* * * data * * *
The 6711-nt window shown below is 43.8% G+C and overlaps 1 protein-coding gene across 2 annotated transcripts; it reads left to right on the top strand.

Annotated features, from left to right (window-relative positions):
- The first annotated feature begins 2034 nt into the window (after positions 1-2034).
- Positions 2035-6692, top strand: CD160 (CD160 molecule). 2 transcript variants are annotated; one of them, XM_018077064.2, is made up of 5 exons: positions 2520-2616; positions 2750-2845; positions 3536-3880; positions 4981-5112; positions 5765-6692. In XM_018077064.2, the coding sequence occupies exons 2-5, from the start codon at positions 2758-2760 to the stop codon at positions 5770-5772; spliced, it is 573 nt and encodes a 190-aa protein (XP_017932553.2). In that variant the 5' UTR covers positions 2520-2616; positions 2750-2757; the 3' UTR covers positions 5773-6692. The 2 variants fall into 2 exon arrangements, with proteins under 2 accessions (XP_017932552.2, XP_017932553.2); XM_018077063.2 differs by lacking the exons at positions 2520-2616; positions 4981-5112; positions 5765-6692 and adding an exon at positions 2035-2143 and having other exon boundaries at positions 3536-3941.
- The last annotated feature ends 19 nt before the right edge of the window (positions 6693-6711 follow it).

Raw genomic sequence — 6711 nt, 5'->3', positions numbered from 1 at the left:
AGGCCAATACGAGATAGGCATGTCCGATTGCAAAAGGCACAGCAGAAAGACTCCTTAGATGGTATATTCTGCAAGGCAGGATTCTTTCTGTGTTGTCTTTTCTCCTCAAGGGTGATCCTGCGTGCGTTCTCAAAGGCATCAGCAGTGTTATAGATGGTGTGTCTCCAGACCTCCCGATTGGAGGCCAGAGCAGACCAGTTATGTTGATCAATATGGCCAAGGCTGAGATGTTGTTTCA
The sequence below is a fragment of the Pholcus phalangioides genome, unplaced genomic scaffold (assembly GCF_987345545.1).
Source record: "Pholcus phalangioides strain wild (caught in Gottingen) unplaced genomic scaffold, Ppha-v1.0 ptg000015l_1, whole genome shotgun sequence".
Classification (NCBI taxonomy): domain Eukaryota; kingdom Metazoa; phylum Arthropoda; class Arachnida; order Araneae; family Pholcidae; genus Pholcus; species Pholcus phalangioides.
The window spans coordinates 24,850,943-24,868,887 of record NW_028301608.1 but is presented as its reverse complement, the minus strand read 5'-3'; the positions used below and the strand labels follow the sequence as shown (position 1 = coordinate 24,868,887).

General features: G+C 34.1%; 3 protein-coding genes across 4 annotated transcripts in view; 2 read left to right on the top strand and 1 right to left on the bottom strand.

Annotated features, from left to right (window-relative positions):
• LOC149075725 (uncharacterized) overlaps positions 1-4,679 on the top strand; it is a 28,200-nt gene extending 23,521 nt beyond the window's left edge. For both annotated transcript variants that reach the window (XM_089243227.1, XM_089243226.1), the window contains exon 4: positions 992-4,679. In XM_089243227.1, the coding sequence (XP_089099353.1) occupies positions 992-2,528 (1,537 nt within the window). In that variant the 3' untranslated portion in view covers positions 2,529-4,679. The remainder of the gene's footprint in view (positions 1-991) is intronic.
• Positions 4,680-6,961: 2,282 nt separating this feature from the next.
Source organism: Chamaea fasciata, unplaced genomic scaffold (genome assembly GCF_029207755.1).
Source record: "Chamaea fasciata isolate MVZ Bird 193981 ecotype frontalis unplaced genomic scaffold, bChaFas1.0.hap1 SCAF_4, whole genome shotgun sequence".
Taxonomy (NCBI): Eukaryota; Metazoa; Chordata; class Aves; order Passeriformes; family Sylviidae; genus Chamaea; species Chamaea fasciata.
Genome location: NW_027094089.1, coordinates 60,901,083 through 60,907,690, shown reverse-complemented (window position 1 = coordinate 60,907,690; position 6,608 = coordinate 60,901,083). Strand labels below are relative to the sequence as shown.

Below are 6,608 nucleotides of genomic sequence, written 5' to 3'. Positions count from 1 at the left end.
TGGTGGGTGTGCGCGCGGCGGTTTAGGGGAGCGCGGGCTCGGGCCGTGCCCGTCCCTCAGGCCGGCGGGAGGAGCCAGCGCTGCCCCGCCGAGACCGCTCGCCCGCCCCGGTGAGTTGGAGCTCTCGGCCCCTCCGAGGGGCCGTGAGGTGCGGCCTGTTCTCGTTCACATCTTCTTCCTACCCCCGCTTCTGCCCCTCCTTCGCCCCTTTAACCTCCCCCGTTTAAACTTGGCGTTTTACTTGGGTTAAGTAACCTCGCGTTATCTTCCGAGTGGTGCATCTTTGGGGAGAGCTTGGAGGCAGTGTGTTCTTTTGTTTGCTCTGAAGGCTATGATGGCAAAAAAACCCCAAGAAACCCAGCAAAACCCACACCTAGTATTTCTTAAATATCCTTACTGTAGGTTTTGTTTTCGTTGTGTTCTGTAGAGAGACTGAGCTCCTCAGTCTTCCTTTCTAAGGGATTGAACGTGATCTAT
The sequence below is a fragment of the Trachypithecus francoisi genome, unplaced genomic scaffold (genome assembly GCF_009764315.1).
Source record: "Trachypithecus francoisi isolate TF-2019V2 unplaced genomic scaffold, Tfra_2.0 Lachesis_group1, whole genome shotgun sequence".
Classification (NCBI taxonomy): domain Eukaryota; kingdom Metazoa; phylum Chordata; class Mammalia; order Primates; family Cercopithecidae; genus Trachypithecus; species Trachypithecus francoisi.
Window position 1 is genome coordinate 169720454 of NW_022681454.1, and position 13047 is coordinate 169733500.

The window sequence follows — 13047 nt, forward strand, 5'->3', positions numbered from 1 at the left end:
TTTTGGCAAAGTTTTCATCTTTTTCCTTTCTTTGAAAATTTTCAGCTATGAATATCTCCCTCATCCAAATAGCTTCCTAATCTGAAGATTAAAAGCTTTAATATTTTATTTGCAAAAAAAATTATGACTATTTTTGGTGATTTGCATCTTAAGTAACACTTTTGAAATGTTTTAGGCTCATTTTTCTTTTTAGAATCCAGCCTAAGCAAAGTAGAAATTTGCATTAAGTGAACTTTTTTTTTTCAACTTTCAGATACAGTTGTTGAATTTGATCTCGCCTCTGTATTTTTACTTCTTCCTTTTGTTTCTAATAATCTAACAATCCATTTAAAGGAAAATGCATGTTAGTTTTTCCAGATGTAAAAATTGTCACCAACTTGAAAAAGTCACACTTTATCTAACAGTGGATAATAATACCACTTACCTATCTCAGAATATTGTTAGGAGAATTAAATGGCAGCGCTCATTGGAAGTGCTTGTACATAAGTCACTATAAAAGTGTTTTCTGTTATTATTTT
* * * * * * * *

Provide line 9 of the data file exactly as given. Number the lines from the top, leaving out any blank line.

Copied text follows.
Source record: "Pholcus phalangioides strain wild (caught in Gottingen) unplaced genomic scaffold, Ppha-v1.0 ptg000015l_1, whole genome shotgun sequence".